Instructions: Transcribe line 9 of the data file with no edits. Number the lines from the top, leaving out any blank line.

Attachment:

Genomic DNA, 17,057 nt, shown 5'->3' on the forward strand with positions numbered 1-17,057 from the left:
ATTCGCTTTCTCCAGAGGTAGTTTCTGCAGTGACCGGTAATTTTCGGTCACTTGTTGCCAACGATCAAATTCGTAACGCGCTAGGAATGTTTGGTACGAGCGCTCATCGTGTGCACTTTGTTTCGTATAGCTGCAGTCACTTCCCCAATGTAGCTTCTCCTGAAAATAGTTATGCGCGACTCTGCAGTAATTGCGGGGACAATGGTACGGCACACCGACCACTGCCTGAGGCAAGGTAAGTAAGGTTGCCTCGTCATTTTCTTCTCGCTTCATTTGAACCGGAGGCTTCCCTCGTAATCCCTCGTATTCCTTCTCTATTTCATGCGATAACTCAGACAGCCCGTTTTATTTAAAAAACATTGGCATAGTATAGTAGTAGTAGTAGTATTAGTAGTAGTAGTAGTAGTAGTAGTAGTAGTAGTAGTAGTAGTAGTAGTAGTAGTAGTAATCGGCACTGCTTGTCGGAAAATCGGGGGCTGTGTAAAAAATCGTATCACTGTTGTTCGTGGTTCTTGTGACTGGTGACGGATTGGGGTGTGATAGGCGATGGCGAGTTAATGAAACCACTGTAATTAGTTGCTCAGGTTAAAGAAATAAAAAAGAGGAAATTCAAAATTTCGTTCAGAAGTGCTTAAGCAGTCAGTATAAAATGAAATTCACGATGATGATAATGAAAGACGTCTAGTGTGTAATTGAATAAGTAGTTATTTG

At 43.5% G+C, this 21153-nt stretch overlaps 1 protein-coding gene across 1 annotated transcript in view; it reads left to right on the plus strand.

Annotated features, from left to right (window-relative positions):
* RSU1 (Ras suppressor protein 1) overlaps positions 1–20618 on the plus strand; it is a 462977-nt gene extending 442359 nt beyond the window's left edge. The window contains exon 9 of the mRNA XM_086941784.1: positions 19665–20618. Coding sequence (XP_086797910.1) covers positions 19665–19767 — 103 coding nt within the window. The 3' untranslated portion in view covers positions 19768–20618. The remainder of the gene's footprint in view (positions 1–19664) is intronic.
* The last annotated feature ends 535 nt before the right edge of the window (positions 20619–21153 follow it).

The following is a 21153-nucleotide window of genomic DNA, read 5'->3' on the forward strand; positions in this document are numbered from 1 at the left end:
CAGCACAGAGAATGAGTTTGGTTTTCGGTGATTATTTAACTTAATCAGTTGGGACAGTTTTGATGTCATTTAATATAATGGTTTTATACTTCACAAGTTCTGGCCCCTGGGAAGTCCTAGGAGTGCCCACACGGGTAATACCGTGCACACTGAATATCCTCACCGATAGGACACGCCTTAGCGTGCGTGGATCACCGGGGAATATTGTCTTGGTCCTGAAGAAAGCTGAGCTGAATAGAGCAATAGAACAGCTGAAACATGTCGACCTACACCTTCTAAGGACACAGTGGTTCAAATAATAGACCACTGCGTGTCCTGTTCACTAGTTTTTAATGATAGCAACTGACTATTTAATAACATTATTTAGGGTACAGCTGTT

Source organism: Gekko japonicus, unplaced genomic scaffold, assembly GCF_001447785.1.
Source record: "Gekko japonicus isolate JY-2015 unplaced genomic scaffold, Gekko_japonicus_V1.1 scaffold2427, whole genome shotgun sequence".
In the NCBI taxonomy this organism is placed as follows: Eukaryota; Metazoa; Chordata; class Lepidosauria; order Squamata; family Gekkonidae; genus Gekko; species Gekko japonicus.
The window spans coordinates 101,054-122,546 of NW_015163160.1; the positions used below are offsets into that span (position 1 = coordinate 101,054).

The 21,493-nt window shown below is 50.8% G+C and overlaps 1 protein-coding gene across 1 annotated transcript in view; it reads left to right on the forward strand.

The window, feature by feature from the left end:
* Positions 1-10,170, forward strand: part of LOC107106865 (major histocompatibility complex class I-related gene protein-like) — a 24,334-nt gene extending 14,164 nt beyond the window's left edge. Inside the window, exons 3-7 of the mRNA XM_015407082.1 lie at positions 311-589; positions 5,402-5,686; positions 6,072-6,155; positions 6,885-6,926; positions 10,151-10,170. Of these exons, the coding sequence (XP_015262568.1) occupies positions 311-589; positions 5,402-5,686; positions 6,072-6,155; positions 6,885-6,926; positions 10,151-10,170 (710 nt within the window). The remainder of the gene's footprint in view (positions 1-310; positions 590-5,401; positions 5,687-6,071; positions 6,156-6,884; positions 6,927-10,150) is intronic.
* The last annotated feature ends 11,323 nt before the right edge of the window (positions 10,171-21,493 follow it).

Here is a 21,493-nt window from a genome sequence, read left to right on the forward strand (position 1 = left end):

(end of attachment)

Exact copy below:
Source organism: Gekko japonicus, unplaced genomic scaffold, assembly GCF_001447785.1.